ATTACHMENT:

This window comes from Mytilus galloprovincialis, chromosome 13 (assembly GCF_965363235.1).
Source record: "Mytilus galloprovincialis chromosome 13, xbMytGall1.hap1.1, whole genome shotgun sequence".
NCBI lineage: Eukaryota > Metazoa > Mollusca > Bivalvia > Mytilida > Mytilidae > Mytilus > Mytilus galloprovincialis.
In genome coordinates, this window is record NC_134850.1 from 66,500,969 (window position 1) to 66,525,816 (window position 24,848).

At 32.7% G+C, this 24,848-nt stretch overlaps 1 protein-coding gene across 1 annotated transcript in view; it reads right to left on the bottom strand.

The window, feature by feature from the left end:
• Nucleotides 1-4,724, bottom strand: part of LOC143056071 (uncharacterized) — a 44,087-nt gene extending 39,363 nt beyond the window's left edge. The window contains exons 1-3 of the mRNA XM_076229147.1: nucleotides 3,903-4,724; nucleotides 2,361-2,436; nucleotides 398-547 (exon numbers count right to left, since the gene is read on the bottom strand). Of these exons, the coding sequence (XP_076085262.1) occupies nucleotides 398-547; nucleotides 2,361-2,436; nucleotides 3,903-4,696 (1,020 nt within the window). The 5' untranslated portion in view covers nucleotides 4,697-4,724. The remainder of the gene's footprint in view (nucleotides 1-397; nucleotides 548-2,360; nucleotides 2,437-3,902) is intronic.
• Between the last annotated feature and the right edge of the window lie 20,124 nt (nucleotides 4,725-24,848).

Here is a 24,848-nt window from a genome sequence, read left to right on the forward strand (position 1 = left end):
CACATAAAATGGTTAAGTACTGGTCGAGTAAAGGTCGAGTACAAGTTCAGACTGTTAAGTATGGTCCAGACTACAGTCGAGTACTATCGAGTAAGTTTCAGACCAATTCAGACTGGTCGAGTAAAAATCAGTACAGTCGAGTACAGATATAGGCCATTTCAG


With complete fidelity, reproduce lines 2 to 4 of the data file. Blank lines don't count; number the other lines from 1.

Source record: "Mytilus galloprovincialis chromosome 13, xbMytGall1.hap1.1, whole genome shotgun sequence".
NCBI lineage: Eukaryota > Metazoa > Mollusca > Bivalvia > Mytilida > Mytilidae > Mytilus > Mytilus galloprovincialis.
In genome coordinates, this window is record NC_134850.1 from 66,500,969 (window position 1) to 66,525,816 (window position 24,848).